Let me make it perfectly clear that the airline did not force me to take a job there, I chose to join. But is choosing between your first job under dubious employment practices and joblessness really a choice?

I grew up with a dream of becoming an airline pilot and worked hard to achieve that goal. I studied dutifully and aspired to always perform my best – But I did not grow up dreaming of being an independent contractor providing my services on an hourly basis to an airline that could dispose of me at any time for any reason.

I did not grow up with the dream of being sent, against my will, to a base I didn’t want to be in, with faint hope of ever living where I wanted to due to the lack of a transparent base transfer system.

I did not grow up with the dream of being completely left out to the wishes and needs of individual managers of a private company in a different country – whose laws I was unfamiliar with with nobody to represent me or my interests.

I have since, like so many others, left the airline in question to pursue a career with other companies. I am still active in trying to protect the interests of pilots in Europe and that is a struggle.

The struggle may once upon a time have been about pay and conditions, but has now become one about rights so basic that we all take them for granted.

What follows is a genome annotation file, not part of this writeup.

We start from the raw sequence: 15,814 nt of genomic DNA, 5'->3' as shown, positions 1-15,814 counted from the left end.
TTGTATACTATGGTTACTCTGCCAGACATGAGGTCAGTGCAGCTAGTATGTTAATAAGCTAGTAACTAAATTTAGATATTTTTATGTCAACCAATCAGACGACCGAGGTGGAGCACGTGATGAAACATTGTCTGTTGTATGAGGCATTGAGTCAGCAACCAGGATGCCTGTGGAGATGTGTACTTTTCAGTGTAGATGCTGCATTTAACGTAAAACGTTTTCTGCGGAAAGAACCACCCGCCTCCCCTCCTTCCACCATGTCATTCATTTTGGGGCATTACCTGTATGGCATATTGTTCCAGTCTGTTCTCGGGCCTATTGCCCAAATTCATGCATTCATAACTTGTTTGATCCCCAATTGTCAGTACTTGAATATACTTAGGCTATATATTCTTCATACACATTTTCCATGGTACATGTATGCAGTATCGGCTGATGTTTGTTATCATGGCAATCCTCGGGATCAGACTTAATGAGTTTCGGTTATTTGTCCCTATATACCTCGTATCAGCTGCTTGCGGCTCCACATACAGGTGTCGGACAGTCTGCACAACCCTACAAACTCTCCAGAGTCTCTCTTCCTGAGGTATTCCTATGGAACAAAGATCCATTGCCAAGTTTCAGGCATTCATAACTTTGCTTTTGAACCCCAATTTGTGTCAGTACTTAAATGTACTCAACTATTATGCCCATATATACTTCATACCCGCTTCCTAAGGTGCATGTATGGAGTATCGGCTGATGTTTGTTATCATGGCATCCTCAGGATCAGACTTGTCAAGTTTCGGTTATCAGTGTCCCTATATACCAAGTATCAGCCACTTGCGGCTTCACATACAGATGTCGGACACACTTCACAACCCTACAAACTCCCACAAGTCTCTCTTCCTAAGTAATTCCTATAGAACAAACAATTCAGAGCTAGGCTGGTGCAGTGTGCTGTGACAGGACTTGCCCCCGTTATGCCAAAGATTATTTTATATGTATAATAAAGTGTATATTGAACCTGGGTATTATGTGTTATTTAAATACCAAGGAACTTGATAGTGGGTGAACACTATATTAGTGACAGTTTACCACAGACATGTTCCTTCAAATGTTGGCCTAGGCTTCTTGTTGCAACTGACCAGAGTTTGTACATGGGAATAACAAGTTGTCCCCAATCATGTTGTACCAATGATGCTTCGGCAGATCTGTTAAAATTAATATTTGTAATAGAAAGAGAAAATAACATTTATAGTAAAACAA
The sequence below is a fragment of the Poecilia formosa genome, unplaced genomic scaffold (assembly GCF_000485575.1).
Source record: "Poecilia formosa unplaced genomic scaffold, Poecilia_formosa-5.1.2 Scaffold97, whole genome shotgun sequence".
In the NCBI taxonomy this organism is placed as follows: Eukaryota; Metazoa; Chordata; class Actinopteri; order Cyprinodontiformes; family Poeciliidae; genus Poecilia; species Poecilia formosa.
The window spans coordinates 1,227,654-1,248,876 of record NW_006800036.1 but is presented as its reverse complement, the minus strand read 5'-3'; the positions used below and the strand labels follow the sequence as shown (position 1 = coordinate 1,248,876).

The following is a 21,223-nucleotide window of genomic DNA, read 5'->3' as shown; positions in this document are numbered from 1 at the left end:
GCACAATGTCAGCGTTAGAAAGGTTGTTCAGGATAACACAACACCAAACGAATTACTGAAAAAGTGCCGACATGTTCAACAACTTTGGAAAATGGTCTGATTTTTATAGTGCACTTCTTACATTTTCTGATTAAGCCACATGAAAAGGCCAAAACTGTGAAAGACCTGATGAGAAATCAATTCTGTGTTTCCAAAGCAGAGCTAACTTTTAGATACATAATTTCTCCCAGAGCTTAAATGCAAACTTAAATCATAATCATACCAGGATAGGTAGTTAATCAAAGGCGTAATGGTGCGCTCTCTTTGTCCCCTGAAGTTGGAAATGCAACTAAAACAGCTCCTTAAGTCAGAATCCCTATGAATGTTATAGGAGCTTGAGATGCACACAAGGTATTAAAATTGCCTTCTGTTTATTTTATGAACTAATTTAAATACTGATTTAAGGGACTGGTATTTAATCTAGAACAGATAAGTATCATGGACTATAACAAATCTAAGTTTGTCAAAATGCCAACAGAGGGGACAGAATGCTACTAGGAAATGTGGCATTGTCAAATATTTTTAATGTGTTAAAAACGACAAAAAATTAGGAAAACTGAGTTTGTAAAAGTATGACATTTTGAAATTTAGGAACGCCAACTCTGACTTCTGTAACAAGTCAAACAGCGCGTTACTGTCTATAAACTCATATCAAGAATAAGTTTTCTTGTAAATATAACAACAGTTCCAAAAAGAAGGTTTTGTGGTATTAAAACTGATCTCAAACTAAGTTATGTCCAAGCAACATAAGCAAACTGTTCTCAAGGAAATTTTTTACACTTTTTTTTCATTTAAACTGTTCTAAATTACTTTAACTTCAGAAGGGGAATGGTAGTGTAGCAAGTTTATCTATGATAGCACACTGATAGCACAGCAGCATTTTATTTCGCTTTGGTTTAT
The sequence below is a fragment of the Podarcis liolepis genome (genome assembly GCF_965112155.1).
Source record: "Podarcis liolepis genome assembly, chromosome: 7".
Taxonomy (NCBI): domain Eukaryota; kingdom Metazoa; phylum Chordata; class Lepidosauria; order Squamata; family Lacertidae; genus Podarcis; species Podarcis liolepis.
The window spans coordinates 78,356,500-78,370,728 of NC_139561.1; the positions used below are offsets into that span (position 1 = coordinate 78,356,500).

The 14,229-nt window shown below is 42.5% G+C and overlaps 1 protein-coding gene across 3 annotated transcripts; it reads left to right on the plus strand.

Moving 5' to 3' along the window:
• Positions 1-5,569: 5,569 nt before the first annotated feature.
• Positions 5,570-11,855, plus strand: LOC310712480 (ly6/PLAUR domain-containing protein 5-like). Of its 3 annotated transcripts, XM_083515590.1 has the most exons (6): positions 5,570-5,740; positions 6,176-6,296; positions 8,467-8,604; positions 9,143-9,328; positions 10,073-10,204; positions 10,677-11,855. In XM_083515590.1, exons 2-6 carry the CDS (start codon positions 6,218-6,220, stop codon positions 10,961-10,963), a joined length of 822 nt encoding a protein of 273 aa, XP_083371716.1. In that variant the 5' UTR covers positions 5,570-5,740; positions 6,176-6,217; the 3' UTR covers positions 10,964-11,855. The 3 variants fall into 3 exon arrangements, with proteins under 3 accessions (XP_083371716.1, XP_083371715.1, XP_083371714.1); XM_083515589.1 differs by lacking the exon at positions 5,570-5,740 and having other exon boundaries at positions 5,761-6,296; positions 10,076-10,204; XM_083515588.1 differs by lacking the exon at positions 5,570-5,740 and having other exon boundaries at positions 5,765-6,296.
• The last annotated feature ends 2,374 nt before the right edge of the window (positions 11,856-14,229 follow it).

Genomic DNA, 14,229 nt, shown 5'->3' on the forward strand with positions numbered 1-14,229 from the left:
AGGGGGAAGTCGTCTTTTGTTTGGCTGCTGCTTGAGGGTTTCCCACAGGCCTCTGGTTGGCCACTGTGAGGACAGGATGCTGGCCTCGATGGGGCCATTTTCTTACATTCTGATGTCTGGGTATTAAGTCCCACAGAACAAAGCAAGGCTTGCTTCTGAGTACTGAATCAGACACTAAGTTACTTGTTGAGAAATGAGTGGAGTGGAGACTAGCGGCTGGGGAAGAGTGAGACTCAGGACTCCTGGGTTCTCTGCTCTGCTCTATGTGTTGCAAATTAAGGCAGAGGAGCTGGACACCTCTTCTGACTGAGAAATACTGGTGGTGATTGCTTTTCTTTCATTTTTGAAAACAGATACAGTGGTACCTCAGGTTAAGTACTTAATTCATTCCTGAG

Rights such as the right to have the protection of the labour law in the country where I work. The right to democratically elect those who are to represent my interests and the right to voice my disapproval of my employer’s practices without fear of retribution.

If you asked me today whether I would recommend my future children to become pilots the answer would be: No, I wouldn’t. I would actively discourage it.

I would actively discourage it given my experience being forced into a bogus self-employment scheme. Young men and women looking to start their careers, whatever the profession, deserve better than that.

If the employment practices me and so many other young, aspiring pilots were subjected to become even more widespread this will no longer be a sustainable career.

I think there is a unique opportunity for you the elected representatives of European citizens to help make sure that these dubious, atypical employment practices come to an end, and that young men and women can once again view this a career worth pursuing.

Speech delivered at the European Parliament Dinner “Harnessing Globalisation in Aviation”
11 Oct 2017, Brussels